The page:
North Shore Times : January 24th 2013
www.northshoretimes.co.nz 21 NORTH SHORE TIMES, JANUARY 24, 2013 North View our latest edition online at www.northshoretimes.co.nz Driveaway Deals include on-road costs of 12 month registration, warrant of fitness, full tank of fuel and 5,000km road user charges for diesel models. Advertised prices do not include any additional accessories. Offers apply to new Nissan vehicles only and are not available in conjunction with any other offer. Excludes operatingleaseandsomefleetsales.Valid1st-31stJanuary2013. nissan.co.nz X-TRAIL 2WD MANUAL $29,990 FROM X-TRAILST-L4WDAUTOMATIC $35,990 FROM DRIVEAWAY DRIVEAWAY SAVE $7,619 SAVE $8,619 DRIVEAWAY DEALS ACROSS THE ENTIRE RANGE ENDS JANUARY 31ST IT'S OUR SHOUT CMCCN293 159 Tristram Ave Target Road Wairau Road Motorway 159 WAIRAU RD, TAKAPUNA PH (09) 444 6105 www.citynissan.co.nz 17 Oteha Valley Road Extension Phone: 09 414 0857 ALBANY VILLAGE WHEEL ALIGNMENT & BALANCE $79 & other great deals instore now! FREE COFFEE & MUFFIN 4971147AE IN BRIEF The wheels on the bus ... The US may have the highest density of cars per head in the world, but more and more Americans are taking the bus. A new study says intercity bus travel in the US was up 7.5 per cent year on year, with one advantage being that it's cheaper than taking a train or plane and you don't have to deal with security queues as you do at airports. While we're on the bus: it appears that since 2006 the bus industry in the US has grown between 5 and 10 per cent a year, and noticing this could be why Chinese car maker BYD is to open an electric bus factory in California. The company will produce between 50 and 100 electric buses at the yet-to-be- named site in 2014 increasing to 500 a year for 2015. Quad safety By DAVE MOORE There's plenty of talk going on about quad bikes these days. How- ever, with all the sugges- tions about helmets, registration and roll-over bars very few people have actually mentioned that these toy-like vehi- cles are actually not easy to drive. The reason they aren't is that they require a whole new language of what is elegantly called 'Body English.' They also require the body strength to be able to apply it, which is why I'd not advise those slightly built among us, however tall or old they are to try and keep up with experienced riders, especially on rough and unfamiliar terrain. Not only will they tire very quickly, they can find themselves -- with the machine's unusual centre of gravity -- unable to compensate for the behaviour of the quad cycle. This is because quads have a very narrow track -- the measurement between the wheels, side to side -- and a very short wheelbase -- the distance between the front and rear axles. With a foot- print area that's only a fraction the size of an SUV, tractor, or farm truck, a quad is several times more susceptible to pitching and leaning, without much notice, to the effects of potholes, bumps, changes of ter- rain, and surface tex- ture. After years of trailbike riding and off-road driv- ing, I too felt confident I could master these vehi- cles quickly. But it wasn't until the end of an embarrassing and salutary two day Aust- ralian dirt safari, that I started to do things prop- erly. I'm 1.88m and 100kgs plus, but my strength and ability to compen- sate for the vagaries of a quad's behaviour was tested to exhaustion very quickly. I can only imagine how alcohol and a lighter, less resilient and probably weaker body even than mine would have coped. My advice to anyone before going near a quad is to get some training, get advice on your requi- red equipment and learn as much as you car first. Watch the trainers and experts and notice how much time they have to spend out of the seat, balancing with their legs, arms and upper bodies against the considerable side forces they experience while riding. They'll also tell you why and how to become as competent as they are. The Ministry of Busi- ness Information and Employment website advises that: Riders must be trained/experi- enced enough to do the job. Choose the right vehicle for the job. Always wear a helmet.'' But the entry worth noting on their website is the following: Don't let kids (under 16s) ride adult quad bikes.'' By adult quad bikes, the Ministry means machines of 90ccs and above. That a machine with such a small engine size should be the cut off is worth noting too, and that as the Ministry's site says: Quad bike manufacturers set mini- mum ages for using their bikes based on the age when young people have sufficient strength, body weight and mental ability to master the safe riding techniques.'' The site also says that farmers who don't follow these safety steps risk penalties under the Health and Safety in Employment Act if some- one working on their farm is seriously injured or killed. Quad bikes are not all terrain vehicles even if some makers do call them ATVs -- they can't actually go everywhere or do everything. Respect their limits, and make sure everyone follows these safety steps. The site at: www.dol. govt.nz/quad-bikes/ factsheet.asp also has links for training oppor- tunities, and is worth a visit.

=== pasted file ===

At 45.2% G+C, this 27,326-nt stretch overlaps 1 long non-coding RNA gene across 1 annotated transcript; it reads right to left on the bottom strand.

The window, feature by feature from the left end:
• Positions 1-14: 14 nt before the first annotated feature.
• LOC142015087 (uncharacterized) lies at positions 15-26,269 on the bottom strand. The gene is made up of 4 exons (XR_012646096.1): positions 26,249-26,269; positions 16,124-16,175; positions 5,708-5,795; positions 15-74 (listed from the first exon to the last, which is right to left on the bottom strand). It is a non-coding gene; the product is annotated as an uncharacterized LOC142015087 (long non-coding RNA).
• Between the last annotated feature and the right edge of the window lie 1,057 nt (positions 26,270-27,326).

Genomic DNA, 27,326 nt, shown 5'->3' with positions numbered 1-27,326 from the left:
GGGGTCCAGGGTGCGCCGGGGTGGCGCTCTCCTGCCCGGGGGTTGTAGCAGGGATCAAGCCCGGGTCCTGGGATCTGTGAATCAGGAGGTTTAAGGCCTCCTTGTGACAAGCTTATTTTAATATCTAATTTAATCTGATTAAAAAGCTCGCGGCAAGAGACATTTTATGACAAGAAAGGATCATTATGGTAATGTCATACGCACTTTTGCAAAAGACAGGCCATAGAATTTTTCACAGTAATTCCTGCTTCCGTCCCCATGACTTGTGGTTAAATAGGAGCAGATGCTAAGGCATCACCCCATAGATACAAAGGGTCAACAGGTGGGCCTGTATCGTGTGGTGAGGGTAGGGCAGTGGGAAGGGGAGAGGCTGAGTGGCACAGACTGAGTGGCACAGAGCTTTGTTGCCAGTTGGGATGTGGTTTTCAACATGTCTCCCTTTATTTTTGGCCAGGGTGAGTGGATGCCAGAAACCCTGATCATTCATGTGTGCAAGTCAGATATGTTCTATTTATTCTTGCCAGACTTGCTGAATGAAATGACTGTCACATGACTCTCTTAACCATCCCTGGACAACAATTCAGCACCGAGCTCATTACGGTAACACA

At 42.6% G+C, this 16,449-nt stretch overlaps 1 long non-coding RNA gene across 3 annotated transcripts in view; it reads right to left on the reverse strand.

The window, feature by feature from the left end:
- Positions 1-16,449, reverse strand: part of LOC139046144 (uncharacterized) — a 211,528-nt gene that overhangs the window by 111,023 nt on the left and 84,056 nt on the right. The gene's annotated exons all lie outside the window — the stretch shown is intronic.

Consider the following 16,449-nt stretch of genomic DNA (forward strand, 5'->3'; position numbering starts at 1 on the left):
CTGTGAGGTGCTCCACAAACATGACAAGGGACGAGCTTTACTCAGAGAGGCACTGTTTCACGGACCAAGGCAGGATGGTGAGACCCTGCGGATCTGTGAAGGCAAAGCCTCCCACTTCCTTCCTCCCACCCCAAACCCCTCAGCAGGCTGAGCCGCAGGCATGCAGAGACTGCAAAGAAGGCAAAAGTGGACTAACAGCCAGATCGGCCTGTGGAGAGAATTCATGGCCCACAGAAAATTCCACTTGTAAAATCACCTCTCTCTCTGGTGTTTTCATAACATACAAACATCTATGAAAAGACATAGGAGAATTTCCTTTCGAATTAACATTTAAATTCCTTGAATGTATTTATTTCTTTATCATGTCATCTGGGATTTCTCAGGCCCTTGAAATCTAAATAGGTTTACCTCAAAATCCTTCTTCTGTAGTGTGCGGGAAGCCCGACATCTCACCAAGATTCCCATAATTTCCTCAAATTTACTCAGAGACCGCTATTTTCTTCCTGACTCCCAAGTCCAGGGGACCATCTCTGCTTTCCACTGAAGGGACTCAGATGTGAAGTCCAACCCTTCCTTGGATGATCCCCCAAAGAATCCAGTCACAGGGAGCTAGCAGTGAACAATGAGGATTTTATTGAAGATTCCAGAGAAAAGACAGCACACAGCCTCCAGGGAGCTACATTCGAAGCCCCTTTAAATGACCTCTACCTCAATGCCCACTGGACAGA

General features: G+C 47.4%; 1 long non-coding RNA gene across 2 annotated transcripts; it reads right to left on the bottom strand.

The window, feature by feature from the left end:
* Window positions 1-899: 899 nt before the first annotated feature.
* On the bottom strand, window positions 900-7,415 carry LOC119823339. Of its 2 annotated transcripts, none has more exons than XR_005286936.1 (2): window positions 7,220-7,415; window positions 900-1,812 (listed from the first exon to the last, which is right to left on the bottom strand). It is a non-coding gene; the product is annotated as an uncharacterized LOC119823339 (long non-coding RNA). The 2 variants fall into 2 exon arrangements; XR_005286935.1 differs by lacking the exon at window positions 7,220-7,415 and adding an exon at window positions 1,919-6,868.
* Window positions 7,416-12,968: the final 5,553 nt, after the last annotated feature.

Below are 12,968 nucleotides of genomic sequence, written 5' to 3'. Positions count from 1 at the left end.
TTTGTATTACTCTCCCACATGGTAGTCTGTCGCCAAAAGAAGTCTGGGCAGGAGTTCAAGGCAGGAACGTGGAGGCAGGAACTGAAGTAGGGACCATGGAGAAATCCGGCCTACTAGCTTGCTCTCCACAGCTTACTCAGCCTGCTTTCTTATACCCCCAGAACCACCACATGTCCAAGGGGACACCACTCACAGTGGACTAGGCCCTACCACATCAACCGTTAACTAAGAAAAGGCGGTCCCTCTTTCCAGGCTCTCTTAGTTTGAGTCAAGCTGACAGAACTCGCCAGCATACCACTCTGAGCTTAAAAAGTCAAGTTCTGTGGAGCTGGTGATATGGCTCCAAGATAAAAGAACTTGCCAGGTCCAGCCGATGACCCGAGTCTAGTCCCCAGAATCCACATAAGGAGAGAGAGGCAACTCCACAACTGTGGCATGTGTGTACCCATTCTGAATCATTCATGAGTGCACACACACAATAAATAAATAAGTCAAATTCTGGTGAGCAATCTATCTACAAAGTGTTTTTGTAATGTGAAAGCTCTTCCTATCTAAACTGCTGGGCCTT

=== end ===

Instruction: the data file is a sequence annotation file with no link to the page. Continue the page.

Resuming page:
January 22nd 2013
January 25th 2013